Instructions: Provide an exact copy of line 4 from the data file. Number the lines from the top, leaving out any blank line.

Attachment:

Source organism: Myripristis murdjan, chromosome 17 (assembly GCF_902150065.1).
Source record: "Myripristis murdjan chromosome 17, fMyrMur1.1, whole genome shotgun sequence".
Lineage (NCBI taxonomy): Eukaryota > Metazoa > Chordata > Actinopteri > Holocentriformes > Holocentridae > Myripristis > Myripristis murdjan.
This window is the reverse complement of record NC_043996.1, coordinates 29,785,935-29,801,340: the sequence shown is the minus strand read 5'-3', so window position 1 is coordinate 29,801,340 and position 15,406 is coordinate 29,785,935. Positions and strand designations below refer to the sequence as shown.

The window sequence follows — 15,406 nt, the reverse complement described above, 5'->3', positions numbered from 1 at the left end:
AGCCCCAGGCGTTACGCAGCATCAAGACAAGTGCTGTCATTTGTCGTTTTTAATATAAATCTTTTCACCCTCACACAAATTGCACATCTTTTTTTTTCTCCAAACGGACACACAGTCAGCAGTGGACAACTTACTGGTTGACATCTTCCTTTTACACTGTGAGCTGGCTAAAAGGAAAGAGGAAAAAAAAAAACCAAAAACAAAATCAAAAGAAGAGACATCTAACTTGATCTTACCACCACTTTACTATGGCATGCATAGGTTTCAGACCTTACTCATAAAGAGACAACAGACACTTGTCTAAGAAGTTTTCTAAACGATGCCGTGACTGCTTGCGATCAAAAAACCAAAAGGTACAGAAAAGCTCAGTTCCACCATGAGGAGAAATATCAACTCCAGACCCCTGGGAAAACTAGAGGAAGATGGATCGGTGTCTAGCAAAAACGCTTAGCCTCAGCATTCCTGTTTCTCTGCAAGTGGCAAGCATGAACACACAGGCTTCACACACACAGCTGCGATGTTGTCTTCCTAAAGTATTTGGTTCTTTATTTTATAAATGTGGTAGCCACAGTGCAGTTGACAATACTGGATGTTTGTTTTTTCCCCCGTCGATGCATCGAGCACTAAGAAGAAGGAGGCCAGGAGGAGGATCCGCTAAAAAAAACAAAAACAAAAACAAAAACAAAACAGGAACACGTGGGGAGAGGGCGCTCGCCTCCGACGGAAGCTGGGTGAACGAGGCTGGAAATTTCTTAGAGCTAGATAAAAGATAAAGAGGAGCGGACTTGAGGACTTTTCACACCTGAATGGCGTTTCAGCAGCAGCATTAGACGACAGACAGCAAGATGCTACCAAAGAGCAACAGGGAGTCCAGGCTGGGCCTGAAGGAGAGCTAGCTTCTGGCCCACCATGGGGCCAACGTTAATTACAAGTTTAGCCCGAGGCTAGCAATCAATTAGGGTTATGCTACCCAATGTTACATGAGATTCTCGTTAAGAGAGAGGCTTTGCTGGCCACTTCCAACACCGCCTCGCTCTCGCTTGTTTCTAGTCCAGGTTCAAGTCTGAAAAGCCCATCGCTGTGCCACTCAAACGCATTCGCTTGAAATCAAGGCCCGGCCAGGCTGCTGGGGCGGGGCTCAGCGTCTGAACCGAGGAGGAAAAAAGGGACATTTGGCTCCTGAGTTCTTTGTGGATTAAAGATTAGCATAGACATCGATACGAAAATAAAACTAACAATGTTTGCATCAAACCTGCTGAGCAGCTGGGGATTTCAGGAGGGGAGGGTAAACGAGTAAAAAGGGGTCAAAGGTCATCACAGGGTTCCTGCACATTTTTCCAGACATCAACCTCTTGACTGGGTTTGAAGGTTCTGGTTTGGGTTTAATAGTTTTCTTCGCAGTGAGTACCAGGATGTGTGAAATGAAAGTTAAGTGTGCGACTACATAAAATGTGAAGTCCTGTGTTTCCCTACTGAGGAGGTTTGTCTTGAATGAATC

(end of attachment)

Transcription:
This window is the reverse complement of record NC_043996.1, coordinates 29,785,935-29,801,340: the sequence shown is the minus strand read 5'-3', so window position 1 is coordinate 29,801,340 and position 15,406 is coordinate 29,785,935. Positions and strand designations below refer to the sequence as shown.